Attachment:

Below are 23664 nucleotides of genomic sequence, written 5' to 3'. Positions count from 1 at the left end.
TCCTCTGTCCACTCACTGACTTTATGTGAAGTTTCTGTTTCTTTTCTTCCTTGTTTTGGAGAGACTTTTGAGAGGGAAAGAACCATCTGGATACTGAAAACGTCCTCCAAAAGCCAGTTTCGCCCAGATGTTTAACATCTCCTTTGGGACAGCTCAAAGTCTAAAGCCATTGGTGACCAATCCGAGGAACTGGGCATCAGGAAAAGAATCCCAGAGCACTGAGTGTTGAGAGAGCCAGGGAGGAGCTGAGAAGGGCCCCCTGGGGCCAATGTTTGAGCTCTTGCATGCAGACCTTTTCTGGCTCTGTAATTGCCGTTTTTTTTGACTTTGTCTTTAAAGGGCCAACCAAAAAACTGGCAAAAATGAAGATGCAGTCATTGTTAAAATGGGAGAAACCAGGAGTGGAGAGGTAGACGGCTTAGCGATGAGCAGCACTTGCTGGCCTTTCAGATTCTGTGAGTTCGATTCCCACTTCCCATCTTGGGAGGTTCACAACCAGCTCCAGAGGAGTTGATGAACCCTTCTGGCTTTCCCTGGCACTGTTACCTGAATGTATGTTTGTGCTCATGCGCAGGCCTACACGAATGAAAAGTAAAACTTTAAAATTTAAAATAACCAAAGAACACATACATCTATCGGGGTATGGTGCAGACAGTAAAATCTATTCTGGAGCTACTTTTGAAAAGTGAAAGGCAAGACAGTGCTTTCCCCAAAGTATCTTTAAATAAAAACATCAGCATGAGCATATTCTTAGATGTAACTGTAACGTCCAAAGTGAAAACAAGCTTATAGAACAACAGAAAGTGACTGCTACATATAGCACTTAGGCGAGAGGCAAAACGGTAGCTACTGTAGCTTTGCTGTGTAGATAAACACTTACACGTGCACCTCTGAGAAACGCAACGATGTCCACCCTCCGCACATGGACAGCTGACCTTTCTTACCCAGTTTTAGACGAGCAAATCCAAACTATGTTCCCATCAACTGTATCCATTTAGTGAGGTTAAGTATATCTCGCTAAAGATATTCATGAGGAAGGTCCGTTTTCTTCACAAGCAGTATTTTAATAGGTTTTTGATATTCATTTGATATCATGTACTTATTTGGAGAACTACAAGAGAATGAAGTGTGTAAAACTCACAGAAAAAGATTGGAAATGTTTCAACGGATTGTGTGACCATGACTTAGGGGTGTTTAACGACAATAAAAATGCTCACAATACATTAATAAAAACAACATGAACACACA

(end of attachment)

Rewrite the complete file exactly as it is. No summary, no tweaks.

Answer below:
Below are 23664 nucleotides of genomic sequence, written 5' to 3'. Positions count from 1 at the left end.
TCCTCTGTCCACTCACTGACTTTATGTGAAGTTTCTGTTTCTTTTCTTCCTTGTTTTGGAGAGACTTTTGAGAGGGAAAGAACCATCTGGATACTGAAAACGTCCTCCAAAAGCCAGTTTCGCCCAGATGTTTAACATCTCCTTTGGGACAGCTCAAAGTCTAAAGCCATTGGTGACCAATCCGAGGAACTGGGCATCAGGAAAAGAATCCCAGAGCACTGAGTGTTGAGAGAGCCAGGGAGGAGCTGAGAAGGGCCCCCTGGGGCCAATGTTTGAGCTCTTGCATGCAGACCTTTTCTGGCTCTGTAATTGCCGTTTTTTTTGACTTTGTCTTTAAAGGGCCAACCAAAAAACTGGCAAAAATGAAGATGCAGTCATTGTTAAAATGGGAGAAACCAGGAGTGGAGAGGTAGACGGCTTAGCGATGAGCAGCACTTGCTGGCCTTTCAGATTCTGTGAGTTCGATTCCCACTTCCCATCTTGGGAGGTTCACAACCAGCTCCAGAGGAGTTGATGAACCCTTCTGGCTTTCCCTGGCACTGTTACCTGAATGTATGTTTGTGCTCATGCGCAGGCCTACACGAATGAAAAGTAAAACTTTAAAATTTAAAATAACCAAAGAACACATACATCTATCGGGGTATGGTGCAGACAGTAAAATCTATTCTGGAGCTACTTTTGAAAAGTGAAAGGCAAGACAGTGCTTTCCCCAAAGTATCTTTAAATAAAAACATCAGCATGAGCATATTCTTAGATGTAACTGTAACGTCCAAAGTGAAAACAAGCTTATAGAACAACAGAAAGTGACTGCTACATATAGCACTTAGGCGAGAGGCAAAACGGTAGCTACTGTAGCTTTGCTGTGTAGATAAACACTTACACGTGCACCTCTGAGAAACGCAACGATGTCCACCCTCCGCACATGGACAGCTGACCTTTCTTACCCAGTTTTAGACGAGCAAATCCAAACTATGTTCCCATCAACTGTATCCATTTAGTGAGGTTAAGTATATCTCGCTAAAGATATTCATGAGGAAGGTCCGTTTTCTTCACAAGCAGTATTTTAATAGGTTTTTGATATTCATTTGATATCATGTACTTATTTGGAGAACTACAAGAGAATGAAGTGTGTAAAACTCACAGAAAAAGATTGGAAATGTTTCAACGGATTGTGTGACCATGACTTAGGGGTGTTTAACGACAATAAAAATGCTCACAATACATTAATAAAAACAACATGAACACACA